G-Notes: The Joy of Developing Talent

Gail Engebretson, Suzuki Violin Teacher


The Suzuki Method is based on the assumption that humans are born with very high potential for developing themselves. During the ages of 2-6 the part of the brain that is responsible for language is being developed. Music is a language and the ideal time to expose a child to learning music is during that time of development. The Suzuki Method is known as The Mother Tongue Method. So just as a child learns its own mother tongue/language by listening, imitating and experimenting, so they learn music. Listed below are a few other reasons why learning an instrument at an early age is very beneficial.

  1. It helps develop a sense of pitch and tone
  2. It teaches good listening
  3. Memory abilities are developed through the playing of all music from memory (which is important also in freeing the child's attention so that he/she may concentrate on posture, technique and pitch.
  4. Concentration and perseverance are required and developed
  5. A young child has an enthusiasm and curiosity that can be tapped into
  6. In a child's mind everything is still possible and learning an instrument doesn't seem difficult unless we make it so
  1. Lessons can begin as early as age 3. The younger the better.
  2. In the beginning, all music is taught by ear. The children listen to recordings of the music daily so it's easier to learn the songs on their instrument. Playing by ear helps them concentrate on good posture and good sound instead of a sheet of music. Music reading is delayed for about a year and then gradually incorporated.
  3. The parents are very involved. One parent is required to attend every lesson and will actually learn how to play the first song or two so they can help their child with practicing at home.
  4. All learning is approached in a fun gentle manner making this an enjoyable process.

I attended UW Stevens Point specifically to study the Suzuki Violin Method under Marjorie Aber, one of the first American teachers to bring the method to the United States. I worked with Miss Aber to establish one of the first Suzuki Summer Institutes in the U.S. I graduated from UW Point in 1974 with a degree in Music Education and accepted a position heading a Suzuki program in Calgary Alberta Canada.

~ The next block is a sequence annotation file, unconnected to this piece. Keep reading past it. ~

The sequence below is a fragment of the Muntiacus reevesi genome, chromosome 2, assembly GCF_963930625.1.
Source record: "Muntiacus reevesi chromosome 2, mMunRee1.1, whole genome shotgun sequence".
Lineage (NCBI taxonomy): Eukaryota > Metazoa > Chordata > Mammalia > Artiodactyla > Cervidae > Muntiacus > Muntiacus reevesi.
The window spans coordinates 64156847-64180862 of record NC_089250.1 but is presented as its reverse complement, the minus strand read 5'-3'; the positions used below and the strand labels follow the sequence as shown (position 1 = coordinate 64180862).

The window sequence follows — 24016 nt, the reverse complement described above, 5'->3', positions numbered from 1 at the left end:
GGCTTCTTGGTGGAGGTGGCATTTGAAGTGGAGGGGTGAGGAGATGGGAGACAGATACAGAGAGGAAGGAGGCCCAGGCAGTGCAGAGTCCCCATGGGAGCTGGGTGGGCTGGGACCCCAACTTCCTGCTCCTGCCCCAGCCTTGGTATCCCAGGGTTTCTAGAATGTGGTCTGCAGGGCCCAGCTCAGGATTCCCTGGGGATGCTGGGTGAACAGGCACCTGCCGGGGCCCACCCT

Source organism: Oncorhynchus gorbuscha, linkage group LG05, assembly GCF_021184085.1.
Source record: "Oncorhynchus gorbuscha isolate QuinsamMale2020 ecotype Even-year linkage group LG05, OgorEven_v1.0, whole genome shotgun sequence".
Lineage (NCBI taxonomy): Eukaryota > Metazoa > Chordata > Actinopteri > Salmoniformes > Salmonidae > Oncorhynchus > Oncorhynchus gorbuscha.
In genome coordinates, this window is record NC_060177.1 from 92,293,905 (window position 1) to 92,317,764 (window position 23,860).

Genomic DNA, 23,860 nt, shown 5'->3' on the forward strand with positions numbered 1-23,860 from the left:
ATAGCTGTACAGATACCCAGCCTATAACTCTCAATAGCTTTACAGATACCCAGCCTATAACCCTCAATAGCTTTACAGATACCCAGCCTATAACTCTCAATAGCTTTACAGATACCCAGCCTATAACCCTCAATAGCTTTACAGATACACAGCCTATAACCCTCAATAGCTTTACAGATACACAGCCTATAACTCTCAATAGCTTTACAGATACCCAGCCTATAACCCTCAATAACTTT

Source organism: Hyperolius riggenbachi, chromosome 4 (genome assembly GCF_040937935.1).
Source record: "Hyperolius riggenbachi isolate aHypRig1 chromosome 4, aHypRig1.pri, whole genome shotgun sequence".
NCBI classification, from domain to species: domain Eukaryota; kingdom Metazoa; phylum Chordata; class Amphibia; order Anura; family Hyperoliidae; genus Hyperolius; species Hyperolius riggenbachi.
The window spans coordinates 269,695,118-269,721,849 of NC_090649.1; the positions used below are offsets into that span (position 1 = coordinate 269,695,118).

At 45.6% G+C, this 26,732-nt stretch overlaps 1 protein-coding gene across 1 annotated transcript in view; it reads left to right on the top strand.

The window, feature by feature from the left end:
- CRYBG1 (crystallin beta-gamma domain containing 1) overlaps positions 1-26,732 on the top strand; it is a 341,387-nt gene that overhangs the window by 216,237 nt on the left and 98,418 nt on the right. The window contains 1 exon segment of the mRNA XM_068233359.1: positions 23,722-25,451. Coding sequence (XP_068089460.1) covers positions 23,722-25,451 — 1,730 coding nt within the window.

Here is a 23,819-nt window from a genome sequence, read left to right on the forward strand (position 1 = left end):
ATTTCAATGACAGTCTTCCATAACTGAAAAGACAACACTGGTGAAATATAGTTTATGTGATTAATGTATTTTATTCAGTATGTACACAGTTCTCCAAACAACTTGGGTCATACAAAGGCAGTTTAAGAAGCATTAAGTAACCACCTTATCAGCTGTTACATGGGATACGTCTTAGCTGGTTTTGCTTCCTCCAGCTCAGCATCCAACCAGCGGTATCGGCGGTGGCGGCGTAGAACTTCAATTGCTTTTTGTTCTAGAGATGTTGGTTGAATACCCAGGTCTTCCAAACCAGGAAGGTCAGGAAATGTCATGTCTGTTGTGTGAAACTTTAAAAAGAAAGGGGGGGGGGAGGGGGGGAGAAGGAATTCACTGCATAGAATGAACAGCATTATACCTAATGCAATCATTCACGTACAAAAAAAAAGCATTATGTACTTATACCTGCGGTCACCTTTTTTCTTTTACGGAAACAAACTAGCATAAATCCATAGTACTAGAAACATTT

In 1976 I had an opportunity of a lifetime to teach at the Institutes for the Achievement of Human Potential in Philadelphia. I ran a Suzuki program and music education program as part of their Early Childhood Development Center. At the same time I studied and then worked in their center for the development of children with neurological disorders. My work there taught me valuable information about normal and abnormal child development and techniques to enhance a child’s neurological development. Also through my work there I was able to travel to many countries around the world including Japan. Twice I spent a period of time studying the Suzuki program under Dr. Shinichi Suzuki, founder of the method. I also worked with some of his top teachers.

In 1981 I moved to California to establish my own Suzuki Violin Program, first in San Diego then later in the San Francisco Bay area. I taught violin and later beginning piano in a private studio there for 17 years.

In 1998 I moved back to Wisconsin and set up a very successful studio for Suzuki violin and beginning Suzuki piano in Madison. During that time I had a large number of students participate in and win awards in the state Solo/Ensemble competitions. Many of my students also participated in the Wisconsin Youth Symphony. Several of my past students have gone on to careers in music and some have even become Suzuki teachers themselves. But more importantly, most have continued to make music an important part of their lives.

At the end of 2015 I decided to move to Seattle, WA and start a Suzuki violin studio in West Seattle. This is where I am currently building a studio of students from age 3 and up. I will also be leading evening seminars on several topics around What to Look For in A Private Music Teacher and How to Successfully Support Your Child Through Music Lessons.

My approach to teaching moves beyond just the Suzuki Method. I see my job as teacher as helping a child to continue to find joy in music, to help them love the process of learning, and to help them foster a belief in their own abilities. Each child learns at their own pace and in their own unique way. I love the challenge of finding that pace and that uniqueness in each child, and have fun doing it. I especially love to work with the beginners and see them grow and progress through their music.

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